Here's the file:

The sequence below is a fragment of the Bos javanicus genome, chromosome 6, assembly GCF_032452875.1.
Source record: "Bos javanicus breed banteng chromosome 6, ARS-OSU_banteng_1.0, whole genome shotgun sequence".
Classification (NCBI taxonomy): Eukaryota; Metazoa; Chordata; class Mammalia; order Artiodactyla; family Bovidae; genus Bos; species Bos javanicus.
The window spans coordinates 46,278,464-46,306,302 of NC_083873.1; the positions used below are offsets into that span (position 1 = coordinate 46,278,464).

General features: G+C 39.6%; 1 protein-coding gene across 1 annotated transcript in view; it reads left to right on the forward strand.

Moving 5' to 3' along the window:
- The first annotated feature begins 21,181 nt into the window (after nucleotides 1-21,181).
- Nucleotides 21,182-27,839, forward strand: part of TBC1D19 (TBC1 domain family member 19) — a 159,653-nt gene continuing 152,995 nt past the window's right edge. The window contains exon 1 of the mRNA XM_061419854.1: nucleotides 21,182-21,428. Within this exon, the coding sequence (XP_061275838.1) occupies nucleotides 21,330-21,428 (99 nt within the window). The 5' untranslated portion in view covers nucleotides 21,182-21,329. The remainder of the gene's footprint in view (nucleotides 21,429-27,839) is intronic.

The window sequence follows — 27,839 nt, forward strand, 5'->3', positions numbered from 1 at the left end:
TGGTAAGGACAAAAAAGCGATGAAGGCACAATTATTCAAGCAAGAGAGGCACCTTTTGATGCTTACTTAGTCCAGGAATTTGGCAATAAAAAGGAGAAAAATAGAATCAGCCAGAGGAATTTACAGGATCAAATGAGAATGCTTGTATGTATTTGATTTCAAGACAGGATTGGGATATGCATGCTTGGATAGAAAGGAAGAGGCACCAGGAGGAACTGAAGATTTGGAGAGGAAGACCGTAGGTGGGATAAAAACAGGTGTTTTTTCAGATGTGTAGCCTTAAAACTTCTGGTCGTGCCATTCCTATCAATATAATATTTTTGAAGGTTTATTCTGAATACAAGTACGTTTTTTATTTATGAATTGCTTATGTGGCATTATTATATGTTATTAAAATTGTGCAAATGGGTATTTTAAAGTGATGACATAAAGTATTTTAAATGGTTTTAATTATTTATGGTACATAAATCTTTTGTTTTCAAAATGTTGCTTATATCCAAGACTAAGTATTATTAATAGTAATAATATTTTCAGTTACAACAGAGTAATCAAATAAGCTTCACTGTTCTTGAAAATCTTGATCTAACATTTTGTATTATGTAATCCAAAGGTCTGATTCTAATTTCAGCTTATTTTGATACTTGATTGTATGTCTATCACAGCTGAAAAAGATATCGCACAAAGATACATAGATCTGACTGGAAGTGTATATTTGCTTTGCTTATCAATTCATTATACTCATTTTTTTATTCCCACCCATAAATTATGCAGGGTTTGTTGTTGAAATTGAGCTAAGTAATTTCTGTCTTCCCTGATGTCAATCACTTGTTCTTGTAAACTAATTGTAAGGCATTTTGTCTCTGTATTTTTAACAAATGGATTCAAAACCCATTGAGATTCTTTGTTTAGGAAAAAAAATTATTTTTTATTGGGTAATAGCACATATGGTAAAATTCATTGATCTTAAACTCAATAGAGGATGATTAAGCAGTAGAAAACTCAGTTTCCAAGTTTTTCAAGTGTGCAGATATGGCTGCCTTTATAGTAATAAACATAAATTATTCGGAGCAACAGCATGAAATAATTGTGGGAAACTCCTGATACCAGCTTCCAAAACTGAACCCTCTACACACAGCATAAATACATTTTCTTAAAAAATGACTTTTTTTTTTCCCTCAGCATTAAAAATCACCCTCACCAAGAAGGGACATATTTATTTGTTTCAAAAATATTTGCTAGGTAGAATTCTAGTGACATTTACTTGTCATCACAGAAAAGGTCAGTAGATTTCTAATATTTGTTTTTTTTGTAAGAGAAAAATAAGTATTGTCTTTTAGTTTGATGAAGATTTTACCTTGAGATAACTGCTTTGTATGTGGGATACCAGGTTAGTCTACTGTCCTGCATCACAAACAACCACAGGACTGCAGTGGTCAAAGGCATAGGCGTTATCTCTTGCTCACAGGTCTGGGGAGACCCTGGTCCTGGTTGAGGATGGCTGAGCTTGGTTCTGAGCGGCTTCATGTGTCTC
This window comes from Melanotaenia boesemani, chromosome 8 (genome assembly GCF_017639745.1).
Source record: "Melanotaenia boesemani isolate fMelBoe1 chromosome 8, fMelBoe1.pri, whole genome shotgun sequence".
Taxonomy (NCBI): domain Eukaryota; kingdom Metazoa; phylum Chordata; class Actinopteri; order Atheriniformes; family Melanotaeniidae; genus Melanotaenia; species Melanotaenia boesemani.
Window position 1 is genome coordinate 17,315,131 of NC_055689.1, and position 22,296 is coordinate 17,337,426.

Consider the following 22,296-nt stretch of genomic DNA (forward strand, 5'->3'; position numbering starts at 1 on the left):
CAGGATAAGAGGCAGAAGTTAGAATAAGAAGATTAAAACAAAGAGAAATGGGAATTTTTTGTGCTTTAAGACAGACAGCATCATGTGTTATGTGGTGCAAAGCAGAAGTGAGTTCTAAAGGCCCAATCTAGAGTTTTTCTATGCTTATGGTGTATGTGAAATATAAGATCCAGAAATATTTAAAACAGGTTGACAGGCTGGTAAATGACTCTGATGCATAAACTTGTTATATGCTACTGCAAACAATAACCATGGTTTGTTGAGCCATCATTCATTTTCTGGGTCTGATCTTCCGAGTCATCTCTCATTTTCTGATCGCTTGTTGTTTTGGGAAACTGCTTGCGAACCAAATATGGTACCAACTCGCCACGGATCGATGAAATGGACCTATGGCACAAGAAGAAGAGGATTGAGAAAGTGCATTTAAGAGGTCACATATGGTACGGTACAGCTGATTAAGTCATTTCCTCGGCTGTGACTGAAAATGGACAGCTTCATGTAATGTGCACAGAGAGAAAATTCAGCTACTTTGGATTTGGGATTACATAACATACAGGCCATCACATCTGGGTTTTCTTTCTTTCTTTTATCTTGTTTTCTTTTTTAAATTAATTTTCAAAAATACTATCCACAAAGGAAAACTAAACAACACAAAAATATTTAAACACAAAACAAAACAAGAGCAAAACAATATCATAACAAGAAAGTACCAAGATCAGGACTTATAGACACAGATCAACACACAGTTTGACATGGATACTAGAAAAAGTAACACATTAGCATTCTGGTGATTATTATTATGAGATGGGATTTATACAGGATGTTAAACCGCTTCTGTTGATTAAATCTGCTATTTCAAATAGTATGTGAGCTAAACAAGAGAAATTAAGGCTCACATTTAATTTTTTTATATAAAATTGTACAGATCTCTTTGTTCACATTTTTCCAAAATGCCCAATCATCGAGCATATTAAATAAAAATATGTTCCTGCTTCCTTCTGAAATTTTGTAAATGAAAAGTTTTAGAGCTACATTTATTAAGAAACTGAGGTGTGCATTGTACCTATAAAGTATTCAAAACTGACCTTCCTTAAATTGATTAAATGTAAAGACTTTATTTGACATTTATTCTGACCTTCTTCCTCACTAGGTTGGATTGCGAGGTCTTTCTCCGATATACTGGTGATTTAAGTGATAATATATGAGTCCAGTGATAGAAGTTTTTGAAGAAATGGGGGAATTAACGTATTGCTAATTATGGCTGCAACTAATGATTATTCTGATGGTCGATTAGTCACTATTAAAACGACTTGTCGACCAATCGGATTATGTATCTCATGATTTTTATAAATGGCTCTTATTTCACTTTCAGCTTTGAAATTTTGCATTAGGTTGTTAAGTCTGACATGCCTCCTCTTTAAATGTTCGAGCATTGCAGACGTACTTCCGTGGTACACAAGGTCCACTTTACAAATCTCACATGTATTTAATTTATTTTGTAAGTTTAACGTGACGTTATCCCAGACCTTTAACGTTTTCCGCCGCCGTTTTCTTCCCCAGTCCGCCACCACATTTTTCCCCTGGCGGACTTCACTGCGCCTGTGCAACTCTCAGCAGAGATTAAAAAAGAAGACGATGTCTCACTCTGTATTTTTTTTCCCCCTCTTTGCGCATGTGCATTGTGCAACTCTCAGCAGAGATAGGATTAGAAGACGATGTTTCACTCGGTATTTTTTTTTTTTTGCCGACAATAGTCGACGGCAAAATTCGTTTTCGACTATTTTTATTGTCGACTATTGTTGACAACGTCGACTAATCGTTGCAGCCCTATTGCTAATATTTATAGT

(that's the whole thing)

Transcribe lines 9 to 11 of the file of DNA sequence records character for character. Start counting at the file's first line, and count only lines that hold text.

The window sequence follows — 27,839 nt, forward strand, 5'->3', positions numbered from 1 at the left end:
TGGTAAGGACAAAAAAGCGATGAAGGCACAATTATTCAAGCAAGAGAGGCACCTTTTGATGCTTACTTAGTCCAGGAATTTGGCAATAAAAAGGAGAAAAATAGAATCAGCCAGAGGAATTTACAGGATCAAATGAGAATGCTTGTATGTATTTGATTTCAAGACAGGATTGGGATATGCATGCTTGGATAGAAAGGAAGAGGCACCAGGAGGAACTGAAGATTTGGAGAGGAAGACCGTAGGTGGGATAAAAACAGGTGTTTTTTCAGATGTGTAGCCTTAAAACTTCTGGTCGTGCCATTCCTATCAATATAATATTTTTGAAGGTTTATTCTGAATACAAGTACGTTTTTTATTTATGAATTGCTTATGTGGCATTATTATATGTTATTAAAATTGTGCAAATGGGTATTTTAAAGTGATGACATAAAGTATTTTAAATGGTTTTAATTATTTATGGTACATAAATCTTTTGTTTTCAAAATGTTGCTTATATCCAAGACTAAGTATTATTAATAGTAATAATATTTTCAGTTACAACAGAGTAATCAAATAAGCTTCACTGTTCTTGAAAATCTTGATCTAACATTTTGTATTATGTAATCCAAAGGTCTGATTCTAATTTCAGCTTATTTTGATACTTGATTGTATGTCTATCACAGCTGAAAAAGATATCGCACAAAGATACATAGATCTGACTGGAAGTGTATATTTGCTTTGCTTATCAATTCATTATACTCATTTTTTTATTCCCACCCATAAATTATGCAGGGTTTGTTGTTGAAATTGAGCTAAGTAATTTCTGTCTTCCCTGATGTCAATCACTTGTTCTTGTAAACTAATTGTAAGGCATTTTGTCTCTGTATTTTTAACAAATGGATTCAAAACCCATTGAGATTCTTTGTTTAGGAAAAAAAATTATTTTTTATTGGGTAATAGCACATATGGTAAAATTCATTGATCTTAAACTCAATAGAGGATGATTAAGCAGTAGAAAACTCAGTTTCCAAGTTTTTCAAGTGTGCAGATATGGCTGCCTTTATAGTAATAAACATAAATTATTCGGAGCAACAGCATGAAATAATTGTGGGAAACTCCTGATACCAGCTTCCAAAACTGAACCCTCTACACACAGCATAAATACATTTTCTTAAAAAATGACTTTTTTTTTTCCCTCAGCATTAAAAATCACCCTCACCAAGAAGGGACATATTTATTTGTTTCAAAAATATTTGCTAGGTAGAATTCTAGTGACATTTACTTGTCATCACAGAAAAGGTCAGTAGATTTCTAATATTTGTTTTTTTTGTAAGAGAAAAATAAGTATTGTCTTTTAGTTTGATGAAGATTTTACCTTGAGATAACTGCTTTGTATGTGGGATACCAGGTTAGTCTACTGTCCTGCATCACAAACAACCACAGGACTGCAGTGGTCAAAGGCATAGGCGTTATCTCTTGCTCACAGGTCTGGGGAGACCCTGGTCCTGGTTGAGGATGGCTGAGCTTGGTTCTGAGCGGCTTCATGTGTCTC
This window comes from Melanotaenia boesemani, chromosome 8 (genome assembly GCF_017639745.1).